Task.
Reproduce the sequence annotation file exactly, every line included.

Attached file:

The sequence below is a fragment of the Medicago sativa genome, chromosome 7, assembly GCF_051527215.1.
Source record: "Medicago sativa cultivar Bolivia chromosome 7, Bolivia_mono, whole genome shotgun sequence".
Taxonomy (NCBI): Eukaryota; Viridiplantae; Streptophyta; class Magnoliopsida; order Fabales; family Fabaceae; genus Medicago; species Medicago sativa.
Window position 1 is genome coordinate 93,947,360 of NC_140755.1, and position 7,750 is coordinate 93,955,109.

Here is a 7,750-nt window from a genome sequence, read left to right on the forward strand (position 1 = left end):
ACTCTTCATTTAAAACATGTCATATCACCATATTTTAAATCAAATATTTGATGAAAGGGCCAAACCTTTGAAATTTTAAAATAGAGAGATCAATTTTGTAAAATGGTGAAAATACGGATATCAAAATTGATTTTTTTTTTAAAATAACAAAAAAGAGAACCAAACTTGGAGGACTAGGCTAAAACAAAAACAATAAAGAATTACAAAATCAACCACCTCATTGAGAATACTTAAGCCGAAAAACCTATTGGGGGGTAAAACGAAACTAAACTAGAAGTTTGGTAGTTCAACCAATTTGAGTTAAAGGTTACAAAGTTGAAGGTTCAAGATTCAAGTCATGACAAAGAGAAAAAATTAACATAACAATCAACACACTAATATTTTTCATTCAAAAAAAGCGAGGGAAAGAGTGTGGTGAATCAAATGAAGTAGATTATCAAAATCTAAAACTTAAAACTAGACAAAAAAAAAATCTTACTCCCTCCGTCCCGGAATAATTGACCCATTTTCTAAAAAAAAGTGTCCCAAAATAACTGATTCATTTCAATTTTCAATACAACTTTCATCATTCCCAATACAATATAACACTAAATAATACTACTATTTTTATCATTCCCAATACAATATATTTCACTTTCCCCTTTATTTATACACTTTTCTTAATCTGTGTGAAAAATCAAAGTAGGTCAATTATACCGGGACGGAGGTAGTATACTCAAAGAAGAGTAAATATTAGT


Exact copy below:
The sequence below is a fragment of the Medicago sativa genome, chromosome 7, assembly GCF_051527215.1.
Source record: "Medicago sativa cultivar Bolivia chromosome 7, Bolivia_mono, whole genome shotgun sequence".
Taxonomy (NCBI): Eukaryota; Viridiplantae; Streptophyta; class Magnoliopsida; order Fabales; family Fabaceae; genus Medicago; species Medicago sativa.
Window position 1 is genome coordinate 93,947,360 of NC_140755.1, and position 7,750 is coordinate 93,955,109.

Here is a 7,750-nt window from a genome sequence, read left to right on the forward strand (position 1 = left end):
ACTCTTCATTTAAAACATGTCATATCACCATATTTTAAATCAAATATTTGATGAAAGGGCCAAACCTTTGAAATTTTAAAATAGAGAGATCAATTTTGTAAAATGGTGAAAATACGGATATCAAAATTGATTTTTTTTTTAAAATAACAAAAAAGAGAACCAAACTTGGAGGACTAGGCTAAAACAAAAACAATAAAGAATTACAAAATCAACCACCTCATTGAGAATACTTAAGCCGAAAAACCTATTGGGGGGTAAAACGAAACTAAACTAGAAGTTTGGTAGTTCAACCAATTTGAGTTAAAGGTTACAAAGTTGAAGGTTCAAGATTCAAGTCATGACAAAGAGAAAAAATTAACATAACAATCAACACACTAATATTTTTCATTCAAAAAAAGCGAGGGAAAGAGTGTGGTGAATCAAATGAAGTAGATTATCAAAATCTAAAACTTAAAACTAGACAAAAAAAAAATCTTACTCCCTCCGTCCCGGAATAATTGACCCATTTTCTAAAAAAAAGTGTCCCAAAATAACTGATTCATTTCAATTTTCAATACAACTTTCATCATTCCCAATACAATATAACACTAAATAATACTACTATTTTTATCATTCCCAATACAATATATTTCACTTTCCCCTTTATTTATACACTTTTCTTAATCTGTGTGAAAAATCAAAGTAGGTCAATTATACCGGGACGGAGGTAGTATACTCAAAGAAGAGTAAATATTAGT